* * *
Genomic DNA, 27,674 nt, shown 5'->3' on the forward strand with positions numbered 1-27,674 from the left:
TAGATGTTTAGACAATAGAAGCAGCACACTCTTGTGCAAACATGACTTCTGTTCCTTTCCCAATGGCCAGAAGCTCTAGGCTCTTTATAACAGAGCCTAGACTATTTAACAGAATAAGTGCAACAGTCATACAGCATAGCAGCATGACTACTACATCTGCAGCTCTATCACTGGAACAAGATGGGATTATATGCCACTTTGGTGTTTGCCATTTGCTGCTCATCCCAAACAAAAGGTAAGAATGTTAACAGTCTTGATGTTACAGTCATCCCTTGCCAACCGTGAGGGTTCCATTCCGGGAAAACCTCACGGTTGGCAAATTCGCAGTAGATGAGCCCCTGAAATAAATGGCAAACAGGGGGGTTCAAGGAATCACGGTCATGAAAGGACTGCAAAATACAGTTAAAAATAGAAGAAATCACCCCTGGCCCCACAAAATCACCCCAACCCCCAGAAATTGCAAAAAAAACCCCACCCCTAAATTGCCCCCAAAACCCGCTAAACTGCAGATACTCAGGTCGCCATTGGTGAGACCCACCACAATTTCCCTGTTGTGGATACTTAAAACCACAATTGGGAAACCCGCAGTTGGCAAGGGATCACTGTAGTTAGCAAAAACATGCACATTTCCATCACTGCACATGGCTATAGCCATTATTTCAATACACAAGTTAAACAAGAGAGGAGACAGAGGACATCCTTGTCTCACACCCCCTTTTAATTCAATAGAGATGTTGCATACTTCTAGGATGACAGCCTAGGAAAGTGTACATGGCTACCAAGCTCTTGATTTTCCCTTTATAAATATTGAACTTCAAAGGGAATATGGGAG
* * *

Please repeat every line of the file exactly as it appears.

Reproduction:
Genomic DNA, 27,674 nt, shown 5'->3' on the forward strand with positions numbered 1-27,674 from the left:
TAGATGTTTAGACAATAGAAGCAGCACACTCTTGTGCAAACATGACTTCTGTTCCTTTCCCAATGGCCAGAAGCTCTAGGCTCTTTATAACAGAGCCTAGACTATTTAACAGAATAAGTGCAACAGTCATACAGCATAGCAGCATGACTACTACATCTGCAGCTCTATCACTGGAACAAGATGGGATTATATGCCACTTTGGTGTTTGCCATTTGCTGCTCATCCCAAACAAAAGGTAAGAATGTTAACAGTCTTGATGTTACAGTCATCCCTTGCCAACCGTGAGGGTTCCATTCCGGGAAAACCTCACGGTTGGCAAATTCGCAGTAGATGAGCCCCTGAAATAAATGGCAAACAGGGGGGTTCAAGGAATCACGGTCATGAAAGGACTGCAAAATACAGTTAAAAATAGAAGAAATCACCCCTGGCCCCACAAAATCACCCCAACCCCCAGAAATTGCAAAAAAAACCCCACCCCTAAATTGCCCCCAAAACCCGCTAAACTGCAGATACTCAGGTCGCCATTGGTGAGACCCACCACAATTTCCCTGTTGTGGATACTTAAAACCACAATTGGGAAACCCGCAGTTGGCAAGGGATCACTGTAGTTAGCAAAAACATGCACATTTCCATCACTGCACATGGCTATAGCCATTATTTCAATACACAAGTTAAACAAGAGAGGAGACAGAGGACATCCTTGTCTCACACCCCCTTTTAATTCAATAGAGATGTTGCATACTTCTAGGATGACAGCCTAGGAAAGTGTACATGGCTACCAAGCTCTTGATTTTCCCTTTATAAATATTGAACTTCAAAGGGAATATGGGAG